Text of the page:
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Celebrating Women’s History Month • Julie Heldman Shares Her Thoughts On Her Mother Gladys Heldman • The Original 9 Inducted Into International Tennis Hall Of Fame

The Original 9. Billie Jean King, Rosie Casals, Nancy Richey, Judy Dalton, Kerry Melville Reid, Julie Heldman, Kristy Pigeon, Peaches Bartkowicz and Valerie Ziegenfuss.

Being inducted into the International Tennis Hall of Fame is the highest honor in tennis, and I’m thrilled that the ITHF is inducting the Original 9 in 2021.

Life has changed dramatically since 1970, when the Original 9 stood up against the men who were running international tennis. That year began without much hope for women’s tennis. While it was finally becoming possible for top-flight tennis players to win prize money openly, almost all the money was being siphoned off to the men players, and women players found themselves with very little indeed. The old schedule was falling apart, and the new schedule had very few tournaments for women pros. The turning point came when the Pacific Southwest, to be held in Los Angeles two weeks after the U.S. Open, announced a prize money of 8-to-1 in favor of the men players. That’s when three top women players, Nancy Richey, Billie Jean King, and Rosie Casals, sought help from my mother, Gladys Heldman, the editor and publisher of the unique World Tennis Magazine and a sensational promoter of tennis events.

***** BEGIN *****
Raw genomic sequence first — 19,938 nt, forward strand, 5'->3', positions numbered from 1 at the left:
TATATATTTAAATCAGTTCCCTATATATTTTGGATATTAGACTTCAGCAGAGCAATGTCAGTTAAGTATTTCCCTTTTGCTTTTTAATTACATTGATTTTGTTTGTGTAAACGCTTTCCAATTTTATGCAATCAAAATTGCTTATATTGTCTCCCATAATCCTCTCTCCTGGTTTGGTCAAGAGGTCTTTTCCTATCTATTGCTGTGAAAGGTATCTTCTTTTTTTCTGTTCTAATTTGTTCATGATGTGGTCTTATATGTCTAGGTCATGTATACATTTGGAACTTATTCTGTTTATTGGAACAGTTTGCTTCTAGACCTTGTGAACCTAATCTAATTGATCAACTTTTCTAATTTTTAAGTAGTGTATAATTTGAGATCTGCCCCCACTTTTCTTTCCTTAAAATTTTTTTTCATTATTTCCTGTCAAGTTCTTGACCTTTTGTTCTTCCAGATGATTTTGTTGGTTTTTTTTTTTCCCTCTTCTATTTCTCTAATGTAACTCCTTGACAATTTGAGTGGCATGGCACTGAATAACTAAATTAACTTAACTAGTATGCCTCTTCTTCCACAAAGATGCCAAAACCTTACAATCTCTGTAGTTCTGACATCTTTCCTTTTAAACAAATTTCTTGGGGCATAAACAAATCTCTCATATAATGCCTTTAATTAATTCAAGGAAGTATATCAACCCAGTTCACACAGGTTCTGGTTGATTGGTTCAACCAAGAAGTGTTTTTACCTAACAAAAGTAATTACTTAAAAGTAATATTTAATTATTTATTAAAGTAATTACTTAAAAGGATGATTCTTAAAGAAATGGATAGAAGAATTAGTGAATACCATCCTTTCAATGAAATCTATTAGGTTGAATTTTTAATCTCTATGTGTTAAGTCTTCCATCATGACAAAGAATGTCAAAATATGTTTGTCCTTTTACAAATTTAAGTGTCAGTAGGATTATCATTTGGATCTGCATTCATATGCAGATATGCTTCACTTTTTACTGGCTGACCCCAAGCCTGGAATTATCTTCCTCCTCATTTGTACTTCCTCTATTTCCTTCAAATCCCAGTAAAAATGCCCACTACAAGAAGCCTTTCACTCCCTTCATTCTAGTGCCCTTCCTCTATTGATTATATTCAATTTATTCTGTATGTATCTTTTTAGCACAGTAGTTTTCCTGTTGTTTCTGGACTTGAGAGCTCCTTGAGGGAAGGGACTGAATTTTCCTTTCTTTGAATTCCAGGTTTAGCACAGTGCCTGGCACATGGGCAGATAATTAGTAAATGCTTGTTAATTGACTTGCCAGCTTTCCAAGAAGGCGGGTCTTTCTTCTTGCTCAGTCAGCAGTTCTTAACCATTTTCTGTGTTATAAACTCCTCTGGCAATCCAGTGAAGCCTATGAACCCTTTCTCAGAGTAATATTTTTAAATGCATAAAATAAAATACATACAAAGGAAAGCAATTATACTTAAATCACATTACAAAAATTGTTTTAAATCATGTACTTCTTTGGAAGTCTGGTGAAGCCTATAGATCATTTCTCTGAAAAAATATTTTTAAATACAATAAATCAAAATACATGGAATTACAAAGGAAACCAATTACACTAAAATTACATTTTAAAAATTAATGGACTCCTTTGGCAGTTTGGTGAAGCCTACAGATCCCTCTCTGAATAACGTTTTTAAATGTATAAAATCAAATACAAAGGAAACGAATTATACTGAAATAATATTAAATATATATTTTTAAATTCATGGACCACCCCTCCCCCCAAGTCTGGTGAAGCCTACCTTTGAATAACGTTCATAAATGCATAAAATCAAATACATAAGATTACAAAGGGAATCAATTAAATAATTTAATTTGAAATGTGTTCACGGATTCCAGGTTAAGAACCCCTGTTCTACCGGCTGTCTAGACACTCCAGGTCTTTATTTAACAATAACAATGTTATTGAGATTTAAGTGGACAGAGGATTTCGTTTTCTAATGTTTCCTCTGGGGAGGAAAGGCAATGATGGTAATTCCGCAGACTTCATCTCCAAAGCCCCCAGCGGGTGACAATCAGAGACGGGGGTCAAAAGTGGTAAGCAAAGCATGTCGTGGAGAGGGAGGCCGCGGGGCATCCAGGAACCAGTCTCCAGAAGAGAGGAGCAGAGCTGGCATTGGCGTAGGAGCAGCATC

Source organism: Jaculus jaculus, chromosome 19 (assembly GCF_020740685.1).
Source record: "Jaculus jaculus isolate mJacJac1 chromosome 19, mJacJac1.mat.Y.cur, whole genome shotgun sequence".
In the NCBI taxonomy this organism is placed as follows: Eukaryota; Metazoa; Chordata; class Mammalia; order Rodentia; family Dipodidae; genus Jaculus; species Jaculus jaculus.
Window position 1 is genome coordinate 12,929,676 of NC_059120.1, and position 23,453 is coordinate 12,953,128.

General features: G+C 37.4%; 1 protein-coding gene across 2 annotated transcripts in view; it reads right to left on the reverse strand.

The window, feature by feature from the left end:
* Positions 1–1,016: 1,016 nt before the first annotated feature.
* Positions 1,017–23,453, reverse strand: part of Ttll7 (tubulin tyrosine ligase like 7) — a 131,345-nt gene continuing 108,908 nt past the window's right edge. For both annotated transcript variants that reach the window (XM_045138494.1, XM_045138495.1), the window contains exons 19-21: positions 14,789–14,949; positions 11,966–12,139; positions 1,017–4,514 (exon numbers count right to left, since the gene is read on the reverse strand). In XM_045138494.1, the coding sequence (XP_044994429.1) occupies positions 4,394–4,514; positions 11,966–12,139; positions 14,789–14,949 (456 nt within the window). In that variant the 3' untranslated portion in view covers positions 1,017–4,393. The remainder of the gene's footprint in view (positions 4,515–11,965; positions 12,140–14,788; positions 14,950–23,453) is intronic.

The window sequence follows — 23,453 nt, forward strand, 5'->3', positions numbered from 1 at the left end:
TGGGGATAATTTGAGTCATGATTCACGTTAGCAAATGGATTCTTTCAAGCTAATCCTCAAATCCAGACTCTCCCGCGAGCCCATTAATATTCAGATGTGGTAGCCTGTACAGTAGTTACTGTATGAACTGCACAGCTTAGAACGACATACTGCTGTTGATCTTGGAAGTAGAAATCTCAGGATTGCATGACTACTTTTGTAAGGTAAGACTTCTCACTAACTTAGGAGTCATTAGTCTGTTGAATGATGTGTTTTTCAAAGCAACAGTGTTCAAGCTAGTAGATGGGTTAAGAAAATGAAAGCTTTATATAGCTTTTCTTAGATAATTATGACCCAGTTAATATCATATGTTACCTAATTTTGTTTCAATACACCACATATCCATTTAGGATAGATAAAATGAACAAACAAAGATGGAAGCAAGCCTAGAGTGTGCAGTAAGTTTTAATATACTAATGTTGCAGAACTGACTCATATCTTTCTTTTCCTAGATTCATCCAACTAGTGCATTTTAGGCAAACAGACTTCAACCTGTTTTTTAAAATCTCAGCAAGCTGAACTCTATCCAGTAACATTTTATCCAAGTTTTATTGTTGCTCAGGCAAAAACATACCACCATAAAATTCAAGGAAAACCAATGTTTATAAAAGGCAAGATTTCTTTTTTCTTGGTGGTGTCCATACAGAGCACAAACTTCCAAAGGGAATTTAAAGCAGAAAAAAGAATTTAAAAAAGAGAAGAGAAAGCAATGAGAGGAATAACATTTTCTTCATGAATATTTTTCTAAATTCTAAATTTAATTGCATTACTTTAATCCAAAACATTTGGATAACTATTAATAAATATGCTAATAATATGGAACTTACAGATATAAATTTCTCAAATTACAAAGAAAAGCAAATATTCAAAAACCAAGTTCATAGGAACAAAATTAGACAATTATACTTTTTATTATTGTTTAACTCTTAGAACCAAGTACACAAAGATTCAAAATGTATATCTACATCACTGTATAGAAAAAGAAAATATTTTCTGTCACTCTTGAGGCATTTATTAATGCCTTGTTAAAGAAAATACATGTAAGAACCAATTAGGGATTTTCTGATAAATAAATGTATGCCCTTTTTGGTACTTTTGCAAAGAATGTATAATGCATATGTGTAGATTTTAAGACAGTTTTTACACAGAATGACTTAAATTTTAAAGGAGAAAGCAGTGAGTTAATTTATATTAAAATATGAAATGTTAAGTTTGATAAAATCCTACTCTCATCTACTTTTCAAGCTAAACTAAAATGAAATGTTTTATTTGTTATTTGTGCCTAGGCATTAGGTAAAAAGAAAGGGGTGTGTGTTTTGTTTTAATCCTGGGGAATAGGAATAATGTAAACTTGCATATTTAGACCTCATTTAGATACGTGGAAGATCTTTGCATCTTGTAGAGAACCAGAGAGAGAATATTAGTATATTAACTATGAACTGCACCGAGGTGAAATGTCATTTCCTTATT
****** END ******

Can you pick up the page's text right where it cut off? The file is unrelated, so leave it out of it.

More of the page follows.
Gladys Heldman talking to 10sBalls “Big Boss” at the 1993 ATP Awards Gala event held in Indian Wells California.

Within just a few weeks, she organized a tournament for the women pros in Houston. Along the way, she secured the necessary approvals from the U.S. Tennis Association, but the night before the players were due to arrive, the men in charge of tennis pulled a switcheroo, and threatened all the players that if they competed in Houston, they’d be banned from all the major tennis events going forward. Those officials began making up rules on the fly, hoping to undermine our event. Undaunted, my mother offered the players a way to circumvent the duplicitous officials. She suggested that the women sign up with her as “contract pros” for the princessly sum of $1, thus protecting both the players and the Racquet Club, where the tournament was being held. Before the tournament started, my mother pulled a rabbit out of her hat when she announced the tournament would be sponsored by the Virginia Slims cigarette brand, owned by one of the largest companies in the world. Still, the players were at risk that the officials would continue finding ways to ruin their tennis careers. But the 9 of us stood together, and in September 1970, we competed in the first—and highly successful—tournament on the women’s pro tour. The Original 9 were simultaneously brave and pragmatic, as we lacked any other options. So we threw ourselves into helping the tour succeed by playing our hearts out, by helping to promote the tour, by giving innumerable interviews, by teaching one or two tennis clinics per week, and by doing anything else to help the tour succeed.

And succeed we did, because we had our very own Holy Trinity: Gladys Heldman, our unsurpassed promoter; Billie Jean King, our charismatic star; and Virginia Slims, which funded and marketed the tour as only a Fortune 500 company could. All the other players on the tour had a sense of solidarity, of fighting together in the trenches, to build a world where we and future women pros could earn a living doing what we did best.

Photo by Julie Heldman via Facebook
Julie Heldman Photo by Julie Heldman via Facebook

I’m quite proud that fifty-one years later, the women’s pro tour is the richest women’s sport. We were there at its birth.